The solution is simple: start by asking “why”. 

  • Why are you going into Target?
  • Why are you working late?
  • Why are you staying up and not resting?
  • Why are you keeping that dress? 

It’s not about passing judgement or chasing perfection. Instead, intentional living is about creating awareness and understanding. As we learn more about how we move through the world, our eyes open to ways of simplifying that we may not have seen in the past.

The minimalist home is one where you think about what you do before you do it. It’s a way of life that you can control – and you do this by changing your daily habits so that you do them on purpose. You see, minimalism isn’t always about less stuff or less clutter. It is also about clearing your mind of mental clutter too. 

7. Practice self-compassion

How much time do you spend criticizing yourself? Way too often, a lot of people hold themselves back simply by being too hard on themselves. That’s why the most important (yet often overlooked) element of a minimalist life is self-compassion. 

Decluttering in all forms involves acknowledging mistakes. At some stage, we invited things into our lives that don’t belong, and now we have to do the humbling work of letting go. 

It’s messy, and you’ll undoubtedly come up against feelings like guilt, shame, regret, and self-doubt. When this happens, you’ve got two choices. 

You can shove your clutter back in your closet and pretend those feelings don’t exist … or you can move forward with grace and self-compassion. It’s not an easy road, but in my experience, it’s the path worth taking.

Related Post: How to Stop Comparing Yourself To Others

My Life As a Minimalist

This roadmap to a minimalist life is a reflection of my personal journey. A decade ago, I was a shopaholic, working 60+ hours a week and crumbling under the pressure. I felt hopeless and trapped in my life. 

Then one day, a blog post opened my eyes to a simpler way of living—and since then, I’ve been stumbling my way down this new road. There’s been a lot of learning (or more often, unlearning) but slowly and steadily, my entire life has changed. 

If you’re interested in learning more about my story, here are a few blog posts you might enjoy:

If you’d like to learn more about living a minimalist life, then I invite you to explore one of my online courses.

What does minimalism mean to you? Do you have any tips on how to live a minimalist life? Let us know in the comments! X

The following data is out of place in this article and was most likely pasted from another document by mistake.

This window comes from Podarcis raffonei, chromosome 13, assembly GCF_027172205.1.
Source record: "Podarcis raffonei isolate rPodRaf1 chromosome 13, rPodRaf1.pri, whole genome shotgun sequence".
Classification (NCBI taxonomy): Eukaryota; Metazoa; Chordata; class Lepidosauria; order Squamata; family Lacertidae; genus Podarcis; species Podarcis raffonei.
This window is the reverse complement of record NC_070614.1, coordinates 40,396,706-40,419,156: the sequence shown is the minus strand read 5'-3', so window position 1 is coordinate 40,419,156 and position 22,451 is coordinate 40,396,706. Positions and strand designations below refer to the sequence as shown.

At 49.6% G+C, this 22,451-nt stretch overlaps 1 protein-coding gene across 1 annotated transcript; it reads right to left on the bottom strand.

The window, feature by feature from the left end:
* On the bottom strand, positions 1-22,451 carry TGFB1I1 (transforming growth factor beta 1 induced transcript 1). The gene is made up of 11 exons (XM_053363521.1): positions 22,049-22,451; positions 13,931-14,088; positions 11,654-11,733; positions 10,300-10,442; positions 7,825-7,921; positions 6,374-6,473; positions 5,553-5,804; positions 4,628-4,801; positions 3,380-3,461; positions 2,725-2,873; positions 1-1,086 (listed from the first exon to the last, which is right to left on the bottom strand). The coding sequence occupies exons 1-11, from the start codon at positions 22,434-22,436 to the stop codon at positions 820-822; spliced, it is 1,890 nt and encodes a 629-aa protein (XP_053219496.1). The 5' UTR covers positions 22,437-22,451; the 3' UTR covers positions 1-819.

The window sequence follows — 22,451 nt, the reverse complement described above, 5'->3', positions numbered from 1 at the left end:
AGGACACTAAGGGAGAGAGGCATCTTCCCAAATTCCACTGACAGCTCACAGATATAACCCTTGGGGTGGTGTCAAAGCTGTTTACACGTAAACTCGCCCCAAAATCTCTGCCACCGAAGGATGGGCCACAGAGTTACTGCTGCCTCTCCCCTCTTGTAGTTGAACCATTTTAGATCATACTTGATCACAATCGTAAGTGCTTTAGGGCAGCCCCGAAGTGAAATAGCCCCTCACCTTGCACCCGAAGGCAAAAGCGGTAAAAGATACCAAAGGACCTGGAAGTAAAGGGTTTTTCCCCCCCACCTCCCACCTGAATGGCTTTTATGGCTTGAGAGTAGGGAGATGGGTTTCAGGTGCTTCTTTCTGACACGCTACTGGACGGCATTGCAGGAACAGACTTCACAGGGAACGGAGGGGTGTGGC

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7 thoughts on “How To Live Minimally (A Complete Blueprint)”

  1. Thank you for your blog Jennifer, it is helping me shift my mindset about the things I own. You have a very straightforward and practical, yet gentle and supportive way of writing that resonates with me. Numbers 5, 6, and 7 in this article were calling my name! I’m realizing that shopping was a coping mechanism during a stressful period of my life, and now it has become a hobby. Time to replace it with something else!

  2. I live a semi minimalistic lifestyle now and I love it! I’ve decluttered my home and my mind and my time. I’ve been doing this for awhile now but your tips also helped. Thanks.TR🙂

  3. After decluttering, here are 3 tips for not falling back into old habits. In other words, pre- cluttering hacks.

    When l pick up something in a store or notice it for sale on line, l ask myself: is it a refrigerator? No. Is it a toilet? No. Is it a mattress? No. Then l tell myself I will return to it the following day. You would be surprised how many times l have let it go and l would be surprised how many times l have forgotten all about it. It must have been hundreds of items worth thousands of dollars.

    Second, spend the bulk of your discretionary budget not on useless OBJECTS that will stick around cluttering your environment (pasta maker, shoes, flower vases) but on EXPERIENCES which immediately collapse into your memory. (Concerts, trips, food).

    Third, there should be a place for everything but not necessarily everything in its place. So when something settles in some wrong place, the thought that you can easily return it to its home improves the quality of your life tremendously.

    Hope I’ve been helpful.